But as a new generation of technology, digital technology, starts to shape our cities, how can we direct the deployment of that technology to be sympathetic to the needs of people and communities, rather than hostile to them, as too much of our urban transport infrastructure has been?

This is an urgent and vital issue. For example, privacy and security are perhaps the greatest current challenges of the digital age – as epitomised by the challenge issued to Google this week by United States politicians concerning the privacy implications of their latest innovation, “Google Glass”. But these concerns are not limited to the online world. Jane Jacobs based her understanding of city systems on privacy and safety. Google Glass epitomises the way that innovations in consumer technology are changing the relationship between physical and digital environments; with the consequence that a failure in privacy or security digital systems could affect community vitality or public safety in cities.

A particularly stark example is the 3D-printed gun, which I first mentioned last August. A reliable process for producing these is now being disseminated by the pro-firearms movement in the United States. As half a century of widespread sharing of music demonstrates, we cannot rely on Digital Rights Management technology for gun control. Other developments that I think need a similar level of consideration are the ability to create artificial meat in laboratories, which has been suggested as one way to feed a growing world population; and the increasing ability of information systems to interact directly with our own minds and bodies. To my mind these technologies challenge our fundamental assumptions about what it means to be human, and our relationship with nature.

(Google’s wearable computer, Google Glass. Photograph by Apostolos)

So how are we to resolve the dilemma that emerging technologies offer both the best chance to address our challenges and great potential to exacerbate them?

The first step is for us to collectively recognise what is at stake: the safety and resilience of our communities; and the nature of our relationship with the environment. Digital technology is not just supporting our world, it is beginning to transform it.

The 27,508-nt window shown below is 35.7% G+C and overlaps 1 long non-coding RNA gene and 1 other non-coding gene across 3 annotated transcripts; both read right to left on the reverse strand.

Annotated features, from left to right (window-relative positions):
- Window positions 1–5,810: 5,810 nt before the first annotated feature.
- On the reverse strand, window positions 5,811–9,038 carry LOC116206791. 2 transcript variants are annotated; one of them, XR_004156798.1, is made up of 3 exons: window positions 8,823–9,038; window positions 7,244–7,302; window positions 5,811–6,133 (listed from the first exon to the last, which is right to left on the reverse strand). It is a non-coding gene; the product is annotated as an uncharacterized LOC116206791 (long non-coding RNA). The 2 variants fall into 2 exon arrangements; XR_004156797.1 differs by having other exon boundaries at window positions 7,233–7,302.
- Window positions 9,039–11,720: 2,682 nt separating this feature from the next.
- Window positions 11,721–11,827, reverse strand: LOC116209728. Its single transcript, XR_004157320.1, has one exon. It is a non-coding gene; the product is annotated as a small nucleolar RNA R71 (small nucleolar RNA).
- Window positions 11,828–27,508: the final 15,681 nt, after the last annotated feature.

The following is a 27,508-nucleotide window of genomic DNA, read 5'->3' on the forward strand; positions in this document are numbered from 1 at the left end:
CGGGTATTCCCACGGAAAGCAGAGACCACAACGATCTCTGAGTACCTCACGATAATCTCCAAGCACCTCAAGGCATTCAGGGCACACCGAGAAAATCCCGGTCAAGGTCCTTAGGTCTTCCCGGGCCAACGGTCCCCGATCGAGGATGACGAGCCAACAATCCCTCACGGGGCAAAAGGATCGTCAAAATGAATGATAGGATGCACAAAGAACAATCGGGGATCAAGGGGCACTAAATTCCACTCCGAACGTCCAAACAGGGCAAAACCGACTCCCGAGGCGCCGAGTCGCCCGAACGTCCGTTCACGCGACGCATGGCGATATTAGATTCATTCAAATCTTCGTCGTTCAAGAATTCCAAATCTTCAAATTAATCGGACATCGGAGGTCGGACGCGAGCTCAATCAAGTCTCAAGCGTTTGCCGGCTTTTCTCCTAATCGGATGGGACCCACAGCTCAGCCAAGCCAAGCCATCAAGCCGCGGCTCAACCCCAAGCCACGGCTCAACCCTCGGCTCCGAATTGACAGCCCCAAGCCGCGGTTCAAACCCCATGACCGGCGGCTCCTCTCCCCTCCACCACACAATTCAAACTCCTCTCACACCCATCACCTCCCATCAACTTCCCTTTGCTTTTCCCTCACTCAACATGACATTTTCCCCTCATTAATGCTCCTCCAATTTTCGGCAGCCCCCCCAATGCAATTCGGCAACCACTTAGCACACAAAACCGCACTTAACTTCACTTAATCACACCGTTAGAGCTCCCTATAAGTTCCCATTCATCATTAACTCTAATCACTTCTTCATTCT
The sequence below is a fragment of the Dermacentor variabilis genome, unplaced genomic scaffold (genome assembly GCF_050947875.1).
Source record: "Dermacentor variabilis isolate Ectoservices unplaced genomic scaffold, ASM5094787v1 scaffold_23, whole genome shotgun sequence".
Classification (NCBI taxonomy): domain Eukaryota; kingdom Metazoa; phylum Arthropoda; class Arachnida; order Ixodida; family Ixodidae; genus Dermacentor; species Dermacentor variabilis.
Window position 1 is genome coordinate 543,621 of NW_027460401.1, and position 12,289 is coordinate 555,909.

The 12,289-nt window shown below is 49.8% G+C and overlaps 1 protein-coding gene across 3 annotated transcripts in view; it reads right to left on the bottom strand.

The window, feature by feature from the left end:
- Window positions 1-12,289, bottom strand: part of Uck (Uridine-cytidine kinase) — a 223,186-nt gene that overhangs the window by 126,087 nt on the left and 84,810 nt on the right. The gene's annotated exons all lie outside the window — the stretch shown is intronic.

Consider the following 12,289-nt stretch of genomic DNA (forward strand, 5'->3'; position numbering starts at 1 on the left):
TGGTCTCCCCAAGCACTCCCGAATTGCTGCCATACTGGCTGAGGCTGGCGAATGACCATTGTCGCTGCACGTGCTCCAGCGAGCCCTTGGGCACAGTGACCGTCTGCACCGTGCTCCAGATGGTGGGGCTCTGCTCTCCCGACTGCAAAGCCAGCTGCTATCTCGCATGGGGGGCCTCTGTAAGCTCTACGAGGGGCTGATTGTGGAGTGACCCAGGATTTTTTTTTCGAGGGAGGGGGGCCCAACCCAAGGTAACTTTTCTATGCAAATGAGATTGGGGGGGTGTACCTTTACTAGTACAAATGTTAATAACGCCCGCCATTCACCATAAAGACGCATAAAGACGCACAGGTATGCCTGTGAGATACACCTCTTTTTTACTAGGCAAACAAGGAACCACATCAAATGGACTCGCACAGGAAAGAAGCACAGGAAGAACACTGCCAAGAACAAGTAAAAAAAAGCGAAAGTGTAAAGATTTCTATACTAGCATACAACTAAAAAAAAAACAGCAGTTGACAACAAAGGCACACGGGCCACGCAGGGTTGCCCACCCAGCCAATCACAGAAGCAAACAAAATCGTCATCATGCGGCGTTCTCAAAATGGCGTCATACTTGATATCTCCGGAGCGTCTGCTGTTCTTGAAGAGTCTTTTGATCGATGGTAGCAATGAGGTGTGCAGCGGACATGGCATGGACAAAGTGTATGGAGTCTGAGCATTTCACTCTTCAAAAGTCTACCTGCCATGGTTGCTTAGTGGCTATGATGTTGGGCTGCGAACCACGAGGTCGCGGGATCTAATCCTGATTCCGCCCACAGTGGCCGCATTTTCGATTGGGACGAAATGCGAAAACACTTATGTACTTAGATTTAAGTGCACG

The second step is for the designers of cities and city services – architects, town planners, transport officers, community groups and social innovators –  to take control of the technology agenda in their cities and communities, rather than allow technologists to define it by default.

My role as a technologist is to create visions for what is possible; and to communicate those visions clearly to stakeholders in cities. In doing so it is important to communicate the whole story – the risks and uncertainties inherent in it, not just the great gadgets that make it possible. If I do that, I’m enabling the potential consumers of technology to make informed choices – for example, choosing whether or not to use certain online services or digital devices based on an understanding of their approaches to the use of personal information.

The truth, though, is that we are in the very earliest stages of considering these technologies in that way in the overall design, planning and governance of cities. A huge number of the initiatives that are currently exploring their use are individual projects focussed on their own goals; they are not city-wide strategic initiatives. And whilst some are led by city authorities, many more are community initiatives, such as the Social Media Surgeries which began in Birmingham but which now run internationally; or are led by business – technology corporations like IBM and Google, the developers of buildings such as the Greenhouse in Leeds, or small start-ups like Shutl.